'The Court: They have been made abailable to me, and I thought that was agreed upon before recess in chambers, and I have read them.
'Mr. Fink: Oh, they have been? We didn't know that.
'The Court: I have read the testimony of Zimmerman and Luxenberg. I certainly would not except that certainly I understood it was stated to me very clearly in chambers that neither of you had any objection to my reading them.
'Mr. Fink: No, we don't, your Honor.
'Mr. McMonagle: We said that.
'Mr. Fink: We were hoping they would give them to you now.
'The Court: I thought that was satisfactory that it be done.
'Mr. McMonagle: Well, your Honor, let me then incorporate those minutes in this proceeding, so you have the testimony as to what we are going to submit--
'The Court: Just a moment. The stipulation shows these gentlemen were called to testify before the Grand Jury as witnesses; they were subpoenaed; that as a result of their testimony, at least partly as a result of their testimony, they were indicted. I feel that in view of the stipulation there isn't a great deal more to show, but in the event you have something more you want to show, all right.'
'(a) Appearance before the Commissioner. Am officer making an arrest under a warrant issued upon a complaint or any person making an arrest without a warrant shall take the arrested person without unnecessary delay before the nearest available commissioner or before any other nearby officer empowered to commit persons charged with offenses against the laws of the United States. * * *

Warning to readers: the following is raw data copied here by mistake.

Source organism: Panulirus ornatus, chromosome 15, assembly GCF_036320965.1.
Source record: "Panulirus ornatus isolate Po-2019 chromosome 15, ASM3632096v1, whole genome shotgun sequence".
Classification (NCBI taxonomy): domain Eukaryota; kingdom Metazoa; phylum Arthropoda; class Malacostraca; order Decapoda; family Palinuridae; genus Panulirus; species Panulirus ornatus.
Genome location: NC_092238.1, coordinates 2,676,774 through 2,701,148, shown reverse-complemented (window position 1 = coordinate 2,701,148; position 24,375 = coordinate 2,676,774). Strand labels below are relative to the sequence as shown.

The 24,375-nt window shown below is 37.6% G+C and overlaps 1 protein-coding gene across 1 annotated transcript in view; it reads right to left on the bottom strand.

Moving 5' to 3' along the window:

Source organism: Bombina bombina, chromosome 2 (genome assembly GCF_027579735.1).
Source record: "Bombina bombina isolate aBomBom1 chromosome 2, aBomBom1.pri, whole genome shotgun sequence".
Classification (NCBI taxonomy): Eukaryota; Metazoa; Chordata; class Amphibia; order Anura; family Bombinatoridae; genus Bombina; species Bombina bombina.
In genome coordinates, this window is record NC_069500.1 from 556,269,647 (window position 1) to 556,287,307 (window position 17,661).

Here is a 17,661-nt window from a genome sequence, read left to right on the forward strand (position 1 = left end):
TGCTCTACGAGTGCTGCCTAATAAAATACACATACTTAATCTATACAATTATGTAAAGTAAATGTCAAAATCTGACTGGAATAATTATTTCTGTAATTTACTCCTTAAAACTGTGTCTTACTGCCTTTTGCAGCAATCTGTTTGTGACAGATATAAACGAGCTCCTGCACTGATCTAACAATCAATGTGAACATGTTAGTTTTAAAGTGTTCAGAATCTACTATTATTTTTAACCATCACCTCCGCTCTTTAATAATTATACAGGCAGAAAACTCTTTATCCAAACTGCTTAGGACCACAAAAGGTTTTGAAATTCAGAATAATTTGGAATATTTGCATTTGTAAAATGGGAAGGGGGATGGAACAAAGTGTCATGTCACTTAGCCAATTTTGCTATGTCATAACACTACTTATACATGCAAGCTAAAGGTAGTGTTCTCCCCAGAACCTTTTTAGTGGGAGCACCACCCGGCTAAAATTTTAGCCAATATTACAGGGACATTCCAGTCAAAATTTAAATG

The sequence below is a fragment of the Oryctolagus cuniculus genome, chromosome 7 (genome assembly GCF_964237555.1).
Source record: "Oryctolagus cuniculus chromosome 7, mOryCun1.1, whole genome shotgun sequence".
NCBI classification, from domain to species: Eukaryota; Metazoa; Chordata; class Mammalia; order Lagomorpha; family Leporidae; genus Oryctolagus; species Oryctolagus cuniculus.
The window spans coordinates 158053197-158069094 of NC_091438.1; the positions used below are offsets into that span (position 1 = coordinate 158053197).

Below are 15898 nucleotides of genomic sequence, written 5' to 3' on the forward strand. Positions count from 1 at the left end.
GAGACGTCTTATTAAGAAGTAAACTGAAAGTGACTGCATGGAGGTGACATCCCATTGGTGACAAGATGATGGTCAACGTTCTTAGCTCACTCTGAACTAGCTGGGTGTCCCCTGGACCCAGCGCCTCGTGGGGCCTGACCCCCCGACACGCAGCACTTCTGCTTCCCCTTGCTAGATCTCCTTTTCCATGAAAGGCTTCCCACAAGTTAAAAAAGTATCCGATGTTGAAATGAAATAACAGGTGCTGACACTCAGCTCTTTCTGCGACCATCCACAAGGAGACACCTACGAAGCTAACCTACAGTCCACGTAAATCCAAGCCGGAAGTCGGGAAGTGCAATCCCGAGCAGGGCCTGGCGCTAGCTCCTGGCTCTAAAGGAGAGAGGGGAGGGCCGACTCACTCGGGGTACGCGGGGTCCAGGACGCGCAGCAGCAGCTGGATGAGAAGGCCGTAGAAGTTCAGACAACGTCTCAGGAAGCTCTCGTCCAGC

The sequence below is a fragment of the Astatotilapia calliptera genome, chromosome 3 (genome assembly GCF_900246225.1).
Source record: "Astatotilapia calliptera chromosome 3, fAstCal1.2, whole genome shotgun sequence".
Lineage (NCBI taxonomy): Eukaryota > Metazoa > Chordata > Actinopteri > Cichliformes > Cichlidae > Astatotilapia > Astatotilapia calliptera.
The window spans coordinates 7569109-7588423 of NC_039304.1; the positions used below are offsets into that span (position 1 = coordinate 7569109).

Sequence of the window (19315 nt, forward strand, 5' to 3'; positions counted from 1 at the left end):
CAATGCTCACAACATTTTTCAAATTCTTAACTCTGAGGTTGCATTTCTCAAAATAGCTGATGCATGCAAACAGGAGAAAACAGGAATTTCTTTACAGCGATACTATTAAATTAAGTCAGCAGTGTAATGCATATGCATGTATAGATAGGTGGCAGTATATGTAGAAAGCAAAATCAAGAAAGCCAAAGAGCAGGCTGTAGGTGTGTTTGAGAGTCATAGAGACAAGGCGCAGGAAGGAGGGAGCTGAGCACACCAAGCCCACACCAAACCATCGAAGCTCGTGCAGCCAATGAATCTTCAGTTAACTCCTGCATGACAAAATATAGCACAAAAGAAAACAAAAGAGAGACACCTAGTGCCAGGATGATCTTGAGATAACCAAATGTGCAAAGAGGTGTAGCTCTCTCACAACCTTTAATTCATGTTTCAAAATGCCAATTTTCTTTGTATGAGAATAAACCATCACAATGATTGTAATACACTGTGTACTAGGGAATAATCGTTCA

'(b) Statement by the Commissioner. The commissioner shall inform the defendant of the complaint against him of his right to retain counsel and of his right to have a preliminary examination. He shall also inform the defendant that he is not required to make a statement and that any statement made by him may be used against him. The commissioner shall allow the defendant reasonable time and opportunity to consult counsel and shall admit the defendant to bail as provided in these rules.'
'Whoever, being an officer, director, agent or employee of or connected in any capacity pacity with any Federal Reserve Bank, member bank, national bank or insured bank, or a receiver of a national bank, or any agent or employee of the receiver, or a Federal Reserve Agent, or an agent or employee of a Federal Reserve Agent or of the Board of Governors of the Federal Reserve System, embezzles, abstracts, purloins or willfully misapplies any of the moneys, funds or credits of such bank or any moneys, funds, assets or securities intrusted to the custody or care of such bank, or to the custody or care of any such agent, officer, director, employee or receiver, shall be fined not more than $5,000 or imprisoned not more than five years, or both; but if the amount embezzled, abstracted, purloined or misapplied does not exceed $100, he shall be fined not more than $1,000 or imprisoned not more than one year, or both.'